BEIJING: Li Peng, a former hard-line Chinese premier best known for announcing martial law during the 1989 Tiananmen Square pro-democracy protests that ended with a bloody crackdown by troops, has died. He was 90.
China’s official Xinhua News Agency said Li died on Monday of an unspecified illness. His death was not announced until Tuesday evening.
Li, a keen political infighter, spent two decades at the pinnacle of power before retiring in 2002. He left behind a legacy of prolonged and broad-based economic growth coupled with authoritarian political controls.
While broadly disliked by the public, he oversaw China’s reemergence from post-Tiananmen isolation to rising global diplomatic and economic clout, a development he celebrated in public statements that often were defiantly nationalistic.
“Ridding themselves from the predicament of imperialist bullying, humiliation and oppression, the calamity-trodden Chinese people have since stood up,” Li said in 1995 in a speech for the Oct 1 anniversary of the 1949 revolution that brought the ruling Communist Party to power.
One reminder of Li will likely stand for ages to come: During his final years in power, he pushed through approval for his pet project the gargantuan $22 billion Three Gorges Dam on the Yangtze River, which forced 1.3 million people to leave homes that were swallowed up by its enormous reservoir.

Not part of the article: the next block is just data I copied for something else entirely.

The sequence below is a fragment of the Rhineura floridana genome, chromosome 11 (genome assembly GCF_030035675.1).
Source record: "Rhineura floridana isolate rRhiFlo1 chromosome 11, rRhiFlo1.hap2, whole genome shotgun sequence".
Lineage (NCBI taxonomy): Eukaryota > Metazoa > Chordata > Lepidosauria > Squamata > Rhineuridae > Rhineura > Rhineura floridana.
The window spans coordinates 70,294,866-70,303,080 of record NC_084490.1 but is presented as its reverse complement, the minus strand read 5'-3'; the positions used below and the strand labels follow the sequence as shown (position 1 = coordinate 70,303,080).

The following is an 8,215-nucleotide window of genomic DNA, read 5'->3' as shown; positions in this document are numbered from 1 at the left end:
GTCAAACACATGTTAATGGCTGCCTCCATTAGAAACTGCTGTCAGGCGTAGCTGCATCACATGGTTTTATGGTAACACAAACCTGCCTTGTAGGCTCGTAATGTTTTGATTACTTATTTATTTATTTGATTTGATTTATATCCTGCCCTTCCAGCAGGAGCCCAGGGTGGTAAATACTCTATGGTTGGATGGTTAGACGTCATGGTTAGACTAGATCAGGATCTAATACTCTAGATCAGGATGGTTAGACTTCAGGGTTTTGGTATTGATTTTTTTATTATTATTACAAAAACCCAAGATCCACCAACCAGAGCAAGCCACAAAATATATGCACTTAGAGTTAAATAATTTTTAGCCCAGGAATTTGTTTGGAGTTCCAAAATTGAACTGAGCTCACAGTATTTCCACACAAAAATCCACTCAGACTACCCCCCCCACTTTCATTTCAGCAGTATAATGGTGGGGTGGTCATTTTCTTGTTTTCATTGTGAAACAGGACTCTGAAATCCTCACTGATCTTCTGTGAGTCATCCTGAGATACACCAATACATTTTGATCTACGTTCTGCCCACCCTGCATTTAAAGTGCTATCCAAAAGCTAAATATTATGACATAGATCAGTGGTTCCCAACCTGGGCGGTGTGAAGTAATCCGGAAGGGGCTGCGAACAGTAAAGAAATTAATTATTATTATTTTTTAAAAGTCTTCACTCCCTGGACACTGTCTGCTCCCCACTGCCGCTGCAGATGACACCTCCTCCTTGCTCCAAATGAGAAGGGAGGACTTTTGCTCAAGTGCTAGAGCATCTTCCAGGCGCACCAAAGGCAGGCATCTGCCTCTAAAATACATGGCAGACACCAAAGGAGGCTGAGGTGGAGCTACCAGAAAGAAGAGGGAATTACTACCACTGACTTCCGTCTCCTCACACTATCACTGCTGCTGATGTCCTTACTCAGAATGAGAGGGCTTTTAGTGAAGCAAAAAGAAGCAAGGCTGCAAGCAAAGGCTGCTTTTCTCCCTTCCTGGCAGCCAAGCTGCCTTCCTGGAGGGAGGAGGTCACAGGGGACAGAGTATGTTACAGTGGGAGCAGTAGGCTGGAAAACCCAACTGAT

Li, who became acting premier in November 1987, triumphed over pro-reform party leader Zhao Ziyang in 1989 after the fellow native of Sichuan province was toppled from power for sympathising with the student protesters at Beijing’s Tiananmen Square.
“The situation will not develop as you wish and expect,” an angry Li told student leaders in a confrontational meeting on May 18, 1989.
The next night, Li, flushed with anger, went on national television to announce martial law in Beijing.
“The anarchic state is going from bad to worse,” he said. “We are forced to take resolute and decisive measures to put an end to the turmoil.”
Published in Dawn, July 24th, 2019